How to create a romantic garden
Although a stroll on the beach is the cliche romantic endeavor of personal ads, a stroll through a garden is far more idyllic. For one thing, there's no messy sand to contend with, no seagulls to dodge and no guy hawking "Fudgie Wudgies!" at an earsplitting volume. Consider that gardens are serene, quiet, fragrant and beautiful, and it becomes clear that the real "it" place for romance could be right in your own backyard.
To create your own romantic refuge, think about elements that will engage all five senses - incorporating scents, textures, sounds, colors and even tastes - and entice your guests to linger. Plan to add a water element to create "white noise" to block the outside world. It can be as simple as a tabletop fountain or as elaborate as a waterfall that spills into an in-ground pond. You'll also need a place to sit, some steppingstones and mood lighting. Add these permanent features first and install plants around them.
First and foremost, you'll need privacy, so plant shrubbery to muffle traffic (and neighbors), reduce wind and define the area. Shrubs such as rose of Sharon, hydrangea or mock orange will provide colorful flowers as a bonus.
The new Double Take variety of flowering quince is among the first shrubs to bloom in early spring, even before it leafs out, and it's the only thornless quince, so no worries about pricked fingers. For a classy and elegant look, go with white-blooming shrubs like Hydrangea paniculata Limelight, Clethra alnifolia Vanilla Spice or Paeonia lactiflora Duchesse de Nemours, which will reflect the moonlight during those late-night rendezvous. Likewise, plants with silvery foliage will seem to glow in the dark. Good choices include artemisia, lamb's ears, dusty miller and Russian sage.
Next, consider fragrance. Scents have the power to evoke emotions and elicit memories, and just as the right perfume can awaken romance, so can flowers. Heliotrope (Heliotropim arborescens) is a long-blooming annual with old-fashioned appeal and a scent reminiscent of vanilla and cherries. I'm always reminded of the play "Our Town," by Thornton Wilder, during which the flower's fragrance is referenced several times. Sweet alyssum (Lobularia maritima) is a ground cover that emits a honeylike scent, and flowering tobacco (Nicotiana grandiflora) is powerful and sweet.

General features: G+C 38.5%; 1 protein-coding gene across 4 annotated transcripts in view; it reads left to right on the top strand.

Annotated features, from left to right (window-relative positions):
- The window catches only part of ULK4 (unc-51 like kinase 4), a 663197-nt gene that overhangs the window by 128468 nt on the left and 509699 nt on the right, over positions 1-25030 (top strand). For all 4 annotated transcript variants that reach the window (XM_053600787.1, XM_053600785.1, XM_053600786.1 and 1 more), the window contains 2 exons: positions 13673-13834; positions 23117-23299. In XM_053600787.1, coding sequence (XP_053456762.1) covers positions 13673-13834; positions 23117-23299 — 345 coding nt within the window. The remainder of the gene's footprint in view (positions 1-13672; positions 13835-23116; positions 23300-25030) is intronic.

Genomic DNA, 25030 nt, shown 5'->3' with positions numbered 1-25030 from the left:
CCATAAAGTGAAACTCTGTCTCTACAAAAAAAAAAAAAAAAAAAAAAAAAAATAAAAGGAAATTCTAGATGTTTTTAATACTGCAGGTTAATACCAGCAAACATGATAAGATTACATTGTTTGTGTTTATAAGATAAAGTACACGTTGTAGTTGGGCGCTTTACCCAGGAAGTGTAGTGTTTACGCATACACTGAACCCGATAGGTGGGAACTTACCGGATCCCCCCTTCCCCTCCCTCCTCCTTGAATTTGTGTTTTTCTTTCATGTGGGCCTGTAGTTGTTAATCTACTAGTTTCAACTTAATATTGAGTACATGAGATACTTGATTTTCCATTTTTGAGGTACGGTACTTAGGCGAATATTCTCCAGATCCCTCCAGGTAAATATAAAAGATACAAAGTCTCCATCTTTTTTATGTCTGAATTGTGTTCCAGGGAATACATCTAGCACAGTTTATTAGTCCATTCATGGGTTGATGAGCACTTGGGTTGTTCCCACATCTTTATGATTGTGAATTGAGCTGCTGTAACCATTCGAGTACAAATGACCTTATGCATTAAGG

Line walkways with delicate egret flowers (Habenaria radiata), so named because they resemble birds in flight, and grow cascading fuchsias, nasturtiums and bacopas in containers.
A romantic garden just wouldn't be the same without roses. Red is the color of true love; white, purity; yellow, friendship; purple, passion. Plant in a monochromatic scheme or mix them up to ensure you'll be prepared for any visitor. Underplant with low-growing lavender for a one-two punch of sight and smell.
Install a trellis or arbor and let flowering vines climb. They bring height to a garden, providing a larger area for the eye to rest and, if chosen carefully, also will provide fragrance. Clematis Montana Rubens grows superfast, the sweetly scented Japanese honeysuckle (Lonicera japonica) has creamy white blooms, and there's even an exotic passionflower that is hardy on Long Island: Passiflora incarnata Maypop will exude a sweet scent through the entire area and lend a feeling of the tropics.
Wisteria is another showy and fragrant climber, but it requires a sturdier support than the others. You also might set up a bench or tandem swing and let grapevines climb a trellis over it. Their pendulous clusters will provide a visual feast, and, as a bonus, you and your love can pluck them and feed each other à la Caesar and Cleopatra.
Trees play an important role, too, for their spring blossoms and scent, as well as the shade they provide. Then there's fruit. Wanna make like Adam and Eve? Plant a fig. Eat the fruit and do what you will with the leaves; I won't tell.